Thursday, January 31, 2008

Me and What Army?

So I got a note from N's teacher yesterday afternoon, telling me that she'd like to speak to me during my volunteer time in the classroom this morning, when the kids go up to the computer lab. (That's the time when I usually do the distribution of all the work that was done over the previous week into the "Thursday folders" that go home to parents every...oh, I think you know what day they go home.) She mentioned, in this note, that she'd OK'd this with the principal, who was going to send someone to cover her while she was gone.

Uh...OK. But, really. What the fuck?

So at 9 this morning, after dropping the kids up in the computer lab, she returned to the classroom...with the principal right on her heels. "Oh, I just wanted Mrs. W to be here to make sure that everything I say is appropriate," she said overly casually.

Again, I say: Uh....OK. But really. What the FUCK?

And that's when it got really weird. Because what she had to say to me? Wasn't much of anything. She prefaced it by saying that when she'd come to the IEP meeting, she hadn't seen N in over a month (she had had surgery at the beginning of winter break, and didn't return to the classroom until last week, so she came to the IEP during her medical leave), and that now that she was back in the classroom, she felt like she wanted to revisit some things with me.

Which is fine. Except the only thing she seemed to want to revisit was the fact that his IEP has no academic goals, and thus (as she wrote on the official "progress report" that comes home mid-trimester to parents whose kids might not get wonderful grades on their report card), "Notwithstanding that all accommodations will be met as stated by the IEP, at this time N will be graded against the regular 1st grade standards in all subjects."

So she called a meeting, with the principal, to tell me...that she's not going to fake N's grades because she feels bad for him? (You wanna say it with me this time? What the...)

And through this all, the principal is nodding sagely, and watching me closely. And all I can think is, "Did you guys really think I would object to this? Did you think I was going to fight you on this? For THIS, you needed BACKUP? What. The. Fuck?"

There was a truly gratifying moment in all this confusion, though: I had a copy of the science test in my bag (I was NOT KIDDING about taking it with me everywhere!) and thought it would be good for the principal to see what I was talking about as well. I'd already talked to his science teacher the day before, and she had found it very enlightening. But this was even better. If you could have SEEN their faces; it was wonderful. ("Wow," the principal kept saying. "Wow. You have to show this to the speech therapist. This is really interesting.") The classroom teacher immediately got up and took out some of the tests he'd taken lately in social studies and reading, and--if it's at all possible--there were even BETTER examples of the problem in there. (On two facing pages of his social studies test, there was a set of four fill-in-the-blank questions out of which he got three wrong directly across from a set of four direct-question questions that even required him to write out the correct answer, which is something he struggles with at times, of which he got four out of four CORRECT. Case closed.)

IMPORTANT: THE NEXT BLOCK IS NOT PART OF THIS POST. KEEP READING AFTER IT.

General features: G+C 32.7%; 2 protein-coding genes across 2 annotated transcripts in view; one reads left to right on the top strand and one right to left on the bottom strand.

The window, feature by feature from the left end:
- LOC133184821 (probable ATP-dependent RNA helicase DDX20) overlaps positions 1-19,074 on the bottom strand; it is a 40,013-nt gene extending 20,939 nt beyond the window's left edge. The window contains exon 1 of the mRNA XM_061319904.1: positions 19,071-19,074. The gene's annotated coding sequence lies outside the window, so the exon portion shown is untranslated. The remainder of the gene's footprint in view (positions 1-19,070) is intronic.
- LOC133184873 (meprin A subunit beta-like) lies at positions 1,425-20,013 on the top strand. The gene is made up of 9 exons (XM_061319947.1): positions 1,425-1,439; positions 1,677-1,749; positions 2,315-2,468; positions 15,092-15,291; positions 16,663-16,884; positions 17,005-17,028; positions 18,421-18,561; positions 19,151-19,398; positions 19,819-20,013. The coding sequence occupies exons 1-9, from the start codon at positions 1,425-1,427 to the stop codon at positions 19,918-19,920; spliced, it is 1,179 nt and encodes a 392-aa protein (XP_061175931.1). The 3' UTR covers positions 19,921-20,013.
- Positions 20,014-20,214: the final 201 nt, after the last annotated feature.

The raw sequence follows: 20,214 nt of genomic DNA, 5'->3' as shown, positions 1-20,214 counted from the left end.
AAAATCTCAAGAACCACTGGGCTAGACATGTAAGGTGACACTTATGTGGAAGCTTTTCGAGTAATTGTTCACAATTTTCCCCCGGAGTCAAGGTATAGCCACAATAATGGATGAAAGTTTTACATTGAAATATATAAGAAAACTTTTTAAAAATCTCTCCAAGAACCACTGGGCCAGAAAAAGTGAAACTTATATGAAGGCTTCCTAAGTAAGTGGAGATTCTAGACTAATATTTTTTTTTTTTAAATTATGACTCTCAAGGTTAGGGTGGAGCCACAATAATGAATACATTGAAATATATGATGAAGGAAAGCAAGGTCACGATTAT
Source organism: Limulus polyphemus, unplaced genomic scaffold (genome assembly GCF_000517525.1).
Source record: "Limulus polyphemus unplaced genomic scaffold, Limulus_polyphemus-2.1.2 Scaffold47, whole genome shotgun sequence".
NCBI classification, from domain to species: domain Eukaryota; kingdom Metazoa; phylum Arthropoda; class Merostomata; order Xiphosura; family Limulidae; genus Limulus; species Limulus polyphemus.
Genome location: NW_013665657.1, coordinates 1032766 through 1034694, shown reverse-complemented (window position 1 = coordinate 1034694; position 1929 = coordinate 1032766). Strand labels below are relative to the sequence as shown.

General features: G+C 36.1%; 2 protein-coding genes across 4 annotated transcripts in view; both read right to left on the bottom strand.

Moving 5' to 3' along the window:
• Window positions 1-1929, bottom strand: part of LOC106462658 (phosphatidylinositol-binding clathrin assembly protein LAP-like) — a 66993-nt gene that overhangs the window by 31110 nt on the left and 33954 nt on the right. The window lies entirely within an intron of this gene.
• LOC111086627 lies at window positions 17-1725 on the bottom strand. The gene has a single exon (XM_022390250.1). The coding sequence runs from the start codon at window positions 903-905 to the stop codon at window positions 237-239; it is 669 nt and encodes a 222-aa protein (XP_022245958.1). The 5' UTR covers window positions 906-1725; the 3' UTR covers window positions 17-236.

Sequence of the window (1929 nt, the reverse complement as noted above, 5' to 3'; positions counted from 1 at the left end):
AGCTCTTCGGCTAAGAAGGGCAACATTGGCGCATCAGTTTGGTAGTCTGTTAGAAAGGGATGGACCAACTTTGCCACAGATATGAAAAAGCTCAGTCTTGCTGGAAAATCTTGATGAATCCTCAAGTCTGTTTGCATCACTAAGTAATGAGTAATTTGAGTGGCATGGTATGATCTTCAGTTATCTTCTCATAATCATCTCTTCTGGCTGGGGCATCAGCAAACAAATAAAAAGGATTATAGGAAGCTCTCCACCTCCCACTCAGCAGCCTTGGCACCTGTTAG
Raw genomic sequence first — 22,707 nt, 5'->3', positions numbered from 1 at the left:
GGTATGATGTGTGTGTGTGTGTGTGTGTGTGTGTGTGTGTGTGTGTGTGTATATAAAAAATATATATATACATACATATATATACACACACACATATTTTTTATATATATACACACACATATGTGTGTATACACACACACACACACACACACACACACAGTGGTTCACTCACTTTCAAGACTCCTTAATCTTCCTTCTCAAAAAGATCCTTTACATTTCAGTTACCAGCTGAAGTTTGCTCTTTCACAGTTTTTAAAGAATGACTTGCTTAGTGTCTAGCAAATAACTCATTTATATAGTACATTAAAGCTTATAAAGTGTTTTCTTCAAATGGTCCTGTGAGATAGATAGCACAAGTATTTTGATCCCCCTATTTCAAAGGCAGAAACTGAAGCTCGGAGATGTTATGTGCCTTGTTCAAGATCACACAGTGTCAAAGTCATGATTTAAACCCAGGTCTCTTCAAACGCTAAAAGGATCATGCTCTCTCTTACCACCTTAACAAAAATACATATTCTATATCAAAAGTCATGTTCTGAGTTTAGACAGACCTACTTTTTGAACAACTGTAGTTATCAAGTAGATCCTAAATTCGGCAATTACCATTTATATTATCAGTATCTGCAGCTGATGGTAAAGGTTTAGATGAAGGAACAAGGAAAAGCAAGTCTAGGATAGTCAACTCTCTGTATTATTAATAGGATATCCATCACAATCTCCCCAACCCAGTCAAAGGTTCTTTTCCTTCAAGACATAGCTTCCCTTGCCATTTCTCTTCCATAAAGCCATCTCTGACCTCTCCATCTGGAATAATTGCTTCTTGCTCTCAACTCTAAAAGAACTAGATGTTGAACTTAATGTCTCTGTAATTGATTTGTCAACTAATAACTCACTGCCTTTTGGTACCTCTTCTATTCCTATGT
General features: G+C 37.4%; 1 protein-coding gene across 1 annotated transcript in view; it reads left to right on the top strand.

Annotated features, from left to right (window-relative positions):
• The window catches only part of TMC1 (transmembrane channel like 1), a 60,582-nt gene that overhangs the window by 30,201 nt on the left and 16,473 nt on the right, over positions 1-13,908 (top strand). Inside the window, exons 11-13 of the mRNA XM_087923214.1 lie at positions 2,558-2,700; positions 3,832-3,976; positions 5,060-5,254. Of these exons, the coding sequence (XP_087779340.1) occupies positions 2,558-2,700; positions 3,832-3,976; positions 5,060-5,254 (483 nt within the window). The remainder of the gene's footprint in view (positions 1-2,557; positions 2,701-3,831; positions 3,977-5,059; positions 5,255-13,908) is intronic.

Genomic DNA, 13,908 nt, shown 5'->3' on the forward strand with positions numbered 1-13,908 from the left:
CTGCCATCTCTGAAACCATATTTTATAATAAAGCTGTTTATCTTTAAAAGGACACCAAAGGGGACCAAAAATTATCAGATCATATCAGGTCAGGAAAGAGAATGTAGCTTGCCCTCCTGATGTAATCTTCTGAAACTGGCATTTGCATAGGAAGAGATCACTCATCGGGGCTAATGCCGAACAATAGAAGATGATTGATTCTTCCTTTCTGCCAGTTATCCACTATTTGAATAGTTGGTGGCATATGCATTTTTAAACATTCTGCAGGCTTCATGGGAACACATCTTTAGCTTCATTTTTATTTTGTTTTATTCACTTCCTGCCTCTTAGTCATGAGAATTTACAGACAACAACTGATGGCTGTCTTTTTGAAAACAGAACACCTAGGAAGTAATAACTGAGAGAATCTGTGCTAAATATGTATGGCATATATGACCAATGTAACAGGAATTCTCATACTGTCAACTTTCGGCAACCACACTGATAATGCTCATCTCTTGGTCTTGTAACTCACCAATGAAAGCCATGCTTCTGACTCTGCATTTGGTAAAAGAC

So, in the end, it turned out to be a productive meeting. I heard a little more about where N is in class, and it's not nearly as bad as I thought it was. There are continuing issues, and some new ones as well--apparently Little Mr. "My Accomodations Say I Can Stand At My Desk If It Helps Me Concentrate" has been using his extra height to, um, scan the papers around him when he doesn't know an answer. But there's nothing horrendous, and I did get to hear a great story about how the District's Superintendent of Instruction toured their classroom with the principal the other day and befriended/was befriended by N, who apparently charmed the pants off of her. As the principal confided to me, "It was adorable. You can't even imagine how cute it was."

Oh, I can imagine. It's what I live with, that unbearable cuteness of being. It's what stops me from killing him on a nearly daily basis. I can totally imagine. And it makes me smile. A lot.

3 comments:

Meg said...

Interesting and hopefully rewarding. I, too, would have been wondering and saying WTF at that teacher! Do they think you want them to give him As and pretend he earns them without actually having him learn something? Ignore the learning issues he has? Are there really parents like that?

One LD confusion, if the teacher is reading the questions to them is it an auditory processing issue rather than a visaul processing issue? For the fill-in-the-blanks it seems like it goes back to the "re-tell the story" issue frm the testing. Yet if he gets to chose the answer from among correct and incorrect choices, he gets it. I agree with Ambre's previous comment, though, you are talking about communication or language concerns rather than speech which tends to focus on articulation. I hope the school actually finds a way to help him on this. Hope this is the start of some real answers.

Ambre said...

So at which point does the principal call the school psych and tell her she was full of beans and she needs to re-evaluate him for academics?

Argh.

Green said...

I would have been very uncomfortable if the teacher came back with the principal. I'd have been tempted to say in that situation, "Let's reschedule this for a time when my husband can join us." and not accepted anything else. I scare easily.

If I were that teacher I would open standing to all the kids, but no more than 4 or 5 at a time, and put them all at one table that I would find a way to raise. That way N would not stand out so much to other kids.